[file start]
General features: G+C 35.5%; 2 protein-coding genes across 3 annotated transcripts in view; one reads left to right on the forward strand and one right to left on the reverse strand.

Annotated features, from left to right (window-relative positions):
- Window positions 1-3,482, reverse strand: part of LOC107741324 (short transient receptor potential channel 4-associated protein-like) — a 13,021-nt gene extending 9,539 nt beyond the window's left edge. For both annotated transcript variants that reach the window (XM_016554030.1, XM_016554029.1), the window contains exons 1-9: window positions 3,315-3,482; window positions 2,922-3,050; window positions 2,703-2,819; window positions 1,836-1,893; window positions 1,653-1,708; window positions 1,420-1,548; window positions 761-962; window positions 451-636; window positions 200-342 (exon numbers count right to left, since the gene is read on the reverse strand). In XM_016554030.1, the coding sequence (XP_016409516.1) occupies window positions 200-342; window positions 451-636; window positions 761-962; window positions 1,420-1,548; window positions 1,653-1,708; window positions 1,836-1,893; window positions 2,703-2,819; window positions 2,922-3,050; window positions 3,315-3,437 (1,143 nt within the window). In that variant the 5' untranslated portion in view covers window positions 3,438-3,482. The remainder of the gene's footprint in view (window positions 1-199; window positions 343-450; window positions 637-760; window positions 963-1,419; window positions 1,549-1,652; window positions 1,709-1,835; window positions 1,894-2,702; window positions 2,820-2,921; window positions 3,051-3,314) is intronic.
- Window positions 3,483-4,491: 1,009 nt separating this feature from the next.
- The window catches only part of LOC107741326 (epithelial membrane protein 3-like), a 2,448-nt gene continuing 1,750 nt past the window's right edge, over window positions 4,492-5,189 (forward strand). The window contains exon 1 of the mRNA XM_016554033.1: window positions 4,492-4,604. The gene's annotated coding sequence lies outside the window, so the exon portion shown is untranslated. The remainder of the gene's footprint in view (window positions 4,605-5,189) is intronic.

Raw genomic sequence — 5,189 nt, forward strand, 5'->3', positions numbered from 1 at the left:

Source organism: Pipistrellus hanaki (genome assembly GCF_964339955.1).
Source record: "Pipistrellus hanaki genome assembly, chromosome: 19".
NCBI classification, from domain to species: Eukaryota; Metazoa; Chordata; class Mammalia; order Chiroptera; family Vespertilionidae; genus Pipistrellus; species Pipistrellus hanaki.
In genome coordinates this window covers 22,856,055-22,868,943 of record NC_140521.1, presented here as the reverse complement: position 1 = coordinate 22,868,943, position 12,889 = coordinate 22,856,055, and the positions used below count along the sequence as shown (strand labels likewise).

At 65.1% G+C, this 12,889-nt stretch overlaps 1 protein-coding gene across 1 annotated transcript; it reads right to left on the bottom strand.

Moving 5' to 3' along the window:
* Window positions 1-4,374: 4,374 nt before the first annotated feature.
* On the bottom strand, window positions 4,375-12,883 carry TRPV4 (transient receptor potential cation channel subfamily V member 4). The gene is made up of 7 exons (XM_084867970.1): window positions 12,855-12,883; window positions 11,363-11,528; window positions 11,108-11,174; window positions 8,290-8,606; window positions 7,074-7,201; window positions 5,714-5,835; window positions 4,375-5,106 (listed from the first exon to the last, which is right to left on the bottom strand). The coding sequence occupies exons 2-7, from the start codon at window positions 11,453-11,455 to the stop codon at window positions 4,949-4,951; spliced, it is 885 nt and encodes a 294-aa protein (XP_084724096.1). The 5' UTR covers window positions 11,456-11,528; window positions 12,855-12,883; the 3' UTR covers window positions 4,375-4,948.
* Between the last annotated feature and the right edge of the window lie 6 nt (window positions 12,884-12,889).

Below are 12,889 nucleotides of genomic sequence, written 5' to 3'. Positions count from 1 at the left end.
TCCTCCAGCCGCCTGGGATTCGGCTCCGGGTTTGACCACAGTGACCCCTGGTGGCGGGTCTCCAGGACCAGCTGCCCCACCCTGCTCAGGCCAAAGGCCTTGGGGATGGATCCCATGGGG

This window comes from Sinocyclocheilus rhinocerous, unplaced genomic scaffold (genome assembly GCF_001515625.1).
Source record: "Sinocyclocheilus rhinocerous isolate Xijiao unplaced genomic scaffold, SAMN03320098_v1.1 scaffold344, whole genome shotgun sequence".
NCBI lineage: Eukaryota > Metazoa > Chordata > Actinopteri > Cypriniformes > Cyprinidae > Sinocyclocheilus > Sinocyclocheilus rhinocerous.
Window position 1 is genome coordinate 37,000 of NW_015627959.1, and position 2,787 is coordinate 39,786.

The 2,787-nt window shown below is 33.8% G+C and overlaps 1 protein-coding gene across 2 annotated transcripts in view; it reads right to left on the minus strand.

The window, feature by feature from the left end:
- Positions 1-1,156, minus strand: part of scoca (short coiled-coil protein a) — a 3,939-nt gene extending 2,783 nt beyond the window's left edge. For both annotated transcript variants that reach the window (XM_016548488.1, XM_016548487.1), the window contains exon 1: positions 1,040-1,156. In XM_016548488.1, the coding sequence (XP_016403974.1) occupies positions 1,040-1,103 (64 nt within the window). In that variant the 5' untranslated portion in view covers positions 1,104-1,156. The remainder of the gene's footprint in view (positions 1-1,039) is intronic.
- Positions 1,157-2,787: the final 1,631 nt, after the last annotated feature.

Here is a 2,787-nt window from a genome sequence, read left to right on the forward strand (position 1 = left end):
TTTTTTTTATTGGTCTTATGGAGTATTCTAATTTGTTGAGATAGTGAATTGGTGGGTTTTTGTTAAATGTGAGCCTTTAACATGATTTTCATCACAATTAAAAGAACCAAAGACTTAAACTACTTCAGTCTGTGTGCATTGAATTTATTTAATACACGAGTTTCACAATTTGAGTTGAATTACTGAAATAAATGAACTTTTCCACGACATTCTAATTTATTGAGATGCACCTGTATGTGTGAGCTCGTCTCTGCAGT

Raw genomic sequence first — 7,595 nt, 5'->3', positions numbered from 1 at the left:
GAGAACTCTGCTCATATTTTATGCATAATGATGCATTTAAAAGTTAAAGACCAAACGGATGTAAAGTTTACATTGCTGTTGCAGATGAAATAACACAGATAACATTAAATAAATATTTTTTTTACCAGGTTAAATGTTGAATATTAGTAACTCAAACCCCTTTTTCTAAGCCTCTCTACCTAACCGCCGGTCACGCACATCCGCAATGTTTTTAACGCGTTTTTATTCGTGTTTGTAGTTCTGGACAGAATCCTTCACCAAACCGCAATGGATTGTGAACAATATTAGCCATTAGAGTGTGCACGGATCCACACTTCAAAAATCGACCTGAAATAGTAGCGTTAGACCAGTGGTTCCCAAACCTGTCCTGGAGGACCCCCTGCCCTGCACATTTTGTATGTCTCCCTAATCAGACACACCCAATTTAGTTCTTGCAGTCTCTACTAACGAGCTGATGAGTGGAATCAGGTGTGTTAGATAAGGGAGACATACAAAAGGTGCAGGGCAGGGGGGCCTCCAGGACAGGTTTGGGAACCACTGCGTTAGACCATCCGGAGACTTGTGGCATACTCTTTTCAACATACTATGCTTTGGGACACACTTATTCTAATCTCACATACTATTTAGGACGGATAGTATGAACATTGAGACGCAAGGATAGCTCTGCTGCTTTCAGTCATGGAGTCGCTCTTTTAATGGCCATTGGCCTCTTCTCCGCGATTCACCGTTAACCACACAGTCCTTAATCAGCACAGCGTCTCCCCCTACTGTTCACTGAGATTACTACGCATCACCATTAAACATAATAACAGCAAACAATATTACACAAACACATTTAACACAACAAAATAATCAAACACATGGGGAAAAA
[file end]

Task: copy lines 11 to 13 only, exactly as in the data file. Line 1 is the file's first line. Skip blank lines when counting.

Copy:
At 65.1% G+C, this 12,889-nt stretch overlaps 1 protein-coding gene across 1 annotated transcript; it reads right to left on the bottom strand.

Moving 5' to 3' along the window:
* Window positions 1-4,374: 4,374 nt before the first annotated feature.